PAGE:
Focus on your objective. Simply put, in a turn on what Web usability expert Steve Krug says: “don’t make them think!” If consumers have to pause to perform a calculation, convert a feature into a benefit, or try and understand your very cool but obscure subject line, then there’s a good chance that they’ll just move onto another email which has a clearer, more compelling subject line. As marketers we need to do the hard work for them in order to make it easy for the customer to convert.
By focusing on the objective of the email, you’ll not only ensure that you are attracting the right audience but that you also are meeting expectations, yours and theirs. All too often I’ve seen sexy and cool subject lines that are clickbait-like, enticing the reader to open them only to be disappointed, as the content/offer doesn’t match what was promised on the subject line.
Focus on them, not you. Whilst we need to stay focused upon the objective of the email, we also need to be focused on our customer’s desires, writing a line it is customer-centric and not brand-centric.
Brand-centric: "Our sale is on! We have hundreds of items discounted! Don’t miss out!"
Customer-centric: "Here’s your chance to save $$$! For 24 hours only. Don’t miss out on bagging yourself a bargain."
As you can see, the first version is very brand-centric and uses the words “our” and “we,” whilst the second version uses “your” and “yourself.”
With a tiny bit of thought you can also turn this feature-led subject line into being a benefit-led subject line. Simply state the feature -- "Our sale is on!" -- and ask yourself “so what?” This leads you to answer it with the benefit: "Here’s your chance to save $$$!"
Know whom you’re targeting. We hear it everywhere: Segment your list! However, how many of us go even further, recognizing that we’re not just sending an email to a segment of faceless names, but are sending it to humans with emotions! When crafting your subject line, ensure you include elements of persuasion such as scarcity, and curiosity just to name a few. Here’s an example: “Don’t miss out! 24 hour sale. Bag yourself a bargain – you deserve a payday treat.”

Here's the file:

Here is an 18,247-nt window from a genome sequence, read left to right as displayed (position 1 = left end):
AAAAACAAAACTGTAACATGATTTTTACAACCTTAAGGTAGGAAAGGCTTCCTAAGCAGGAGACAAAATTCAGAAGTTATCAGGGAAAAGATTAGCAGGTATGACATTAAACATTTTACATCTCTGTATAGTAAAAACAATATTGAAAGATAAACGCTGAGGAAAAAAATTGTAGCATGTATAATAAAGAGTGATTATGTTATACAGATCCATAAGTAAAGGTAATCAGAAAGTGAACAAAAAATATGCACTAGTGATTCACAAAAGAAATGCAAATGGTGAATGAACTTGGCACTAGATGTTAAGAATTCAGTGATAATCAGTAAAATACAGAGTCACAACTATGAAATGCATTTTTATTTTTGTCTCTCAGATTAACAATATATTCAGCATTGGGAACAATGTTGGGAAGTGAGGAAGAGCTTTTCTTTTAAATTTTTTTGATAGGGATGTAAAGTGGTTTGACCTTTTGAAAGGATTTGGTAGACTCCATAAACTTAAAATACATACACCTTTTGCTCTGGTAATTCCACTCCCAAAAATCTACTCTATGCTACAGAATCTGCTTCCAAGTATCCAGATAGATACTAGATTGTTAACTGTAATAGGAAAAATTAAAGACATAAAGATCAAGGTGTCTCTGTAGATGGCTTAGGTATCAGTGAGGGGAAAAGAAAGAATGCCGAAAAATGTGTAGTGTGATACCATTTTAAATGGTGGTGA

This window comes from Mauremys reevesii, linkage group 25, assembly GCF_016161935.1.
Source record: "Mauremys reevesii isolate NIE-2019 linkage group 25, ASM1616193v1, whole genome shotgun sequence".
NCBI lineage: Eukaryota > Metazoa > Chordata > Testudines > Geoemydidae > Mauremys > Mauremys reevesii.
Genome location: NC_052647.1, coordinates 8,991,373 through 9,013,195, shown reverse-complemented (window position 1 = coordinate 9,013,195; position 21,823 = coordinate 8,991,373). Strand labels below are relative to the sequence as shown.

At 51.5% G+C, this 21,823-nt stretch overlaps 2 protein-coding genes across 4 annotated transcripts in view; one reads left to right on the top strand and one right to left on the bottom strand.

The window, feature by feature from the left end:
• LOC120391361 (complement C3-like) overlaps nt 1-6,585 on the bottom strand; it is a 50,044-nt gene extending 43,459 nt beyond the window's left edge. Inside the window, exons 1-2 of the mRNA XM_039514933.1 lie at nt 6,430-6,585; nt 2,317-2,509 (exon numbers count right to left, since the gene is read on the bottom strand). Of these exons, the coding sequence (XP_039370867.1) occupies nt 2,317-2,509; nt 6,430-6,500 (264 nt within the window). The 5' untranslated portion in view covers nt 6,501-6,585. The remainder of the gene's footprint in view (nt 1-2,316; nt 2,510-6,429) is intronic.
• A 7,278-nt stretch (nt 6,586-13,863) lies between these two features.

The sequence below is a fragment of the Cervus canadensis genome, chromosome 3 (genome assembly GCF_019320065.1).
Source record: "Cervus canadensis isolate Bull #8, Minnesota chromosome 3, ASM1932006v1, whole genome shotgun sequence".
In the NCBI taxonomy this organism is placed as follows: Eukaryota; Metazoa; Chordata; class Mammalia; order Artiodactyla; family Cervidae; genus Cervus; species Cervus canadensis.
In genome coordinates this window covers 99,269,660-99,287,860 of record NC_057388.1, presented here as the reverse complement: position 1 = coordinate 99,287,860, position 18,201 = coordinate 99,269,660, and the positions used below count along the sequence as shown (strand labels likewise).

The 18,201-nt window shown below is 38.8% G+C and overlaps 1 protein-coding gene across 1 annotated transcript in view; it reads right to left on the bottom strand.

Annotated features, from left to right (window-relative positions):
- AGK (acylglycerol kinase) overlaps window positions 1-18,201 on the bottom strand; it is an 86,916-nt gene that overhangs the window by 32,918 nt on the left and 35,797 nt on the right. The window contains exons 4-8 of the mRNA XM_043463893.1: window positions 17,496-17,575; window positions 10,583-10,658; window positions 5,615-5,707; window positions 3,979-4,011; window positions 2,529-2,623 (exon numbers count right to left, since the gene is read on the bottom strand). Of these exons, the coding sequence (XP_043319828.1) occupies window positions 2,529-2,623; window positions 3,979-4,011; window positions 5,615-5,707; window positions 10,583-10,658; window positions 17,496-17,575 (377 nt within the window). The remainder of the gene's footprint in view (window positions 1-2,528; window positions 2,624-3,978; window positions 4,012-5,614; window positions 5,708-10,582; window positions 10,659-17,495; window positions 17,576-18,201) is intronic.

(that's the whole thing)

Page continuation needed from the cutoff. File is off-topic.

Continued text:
There is more to the impact a subject line has on your goals, than meets the eye:
Subject lines also provide longitudinal gains. One of email’s strengths is that it is a push channel, unlike social media, the Web or search, which are pull channels. So we marketers get to take advantage of what is known as the “nudge effect.” Simply put, every email we send to our database serves a purpose: to place our brand before our customer’s eyes. Even if they delete the email, you stand a very good chance that they read the subject line before choosing to delete the email.
The UK DMA’s Email Tracking Report 2014 shows that when consumers receive an interesting email, they do more than just click. 45% save the email for later. and 38% bear the information in mind for later. This is the nudge effect in action, and your subject lines plays a very important role in making it happen (as does frequency).
Email drives customers to other channels. The UK DMA’s Email Tracking Report 2014 also shows that email drives customers to other channels (without clicking) such as website, search and social. Don’t underestimate the power of your subject line — it can influence much more than a simple click.
Above all, remember that the subject line, design and content all work together to bring about the conversion, so ensure that each are given their fair share of time and effort. No, that doesn’t mean throwing together the subject line five minutes before pressing “send”!
Originally posted on MediaPost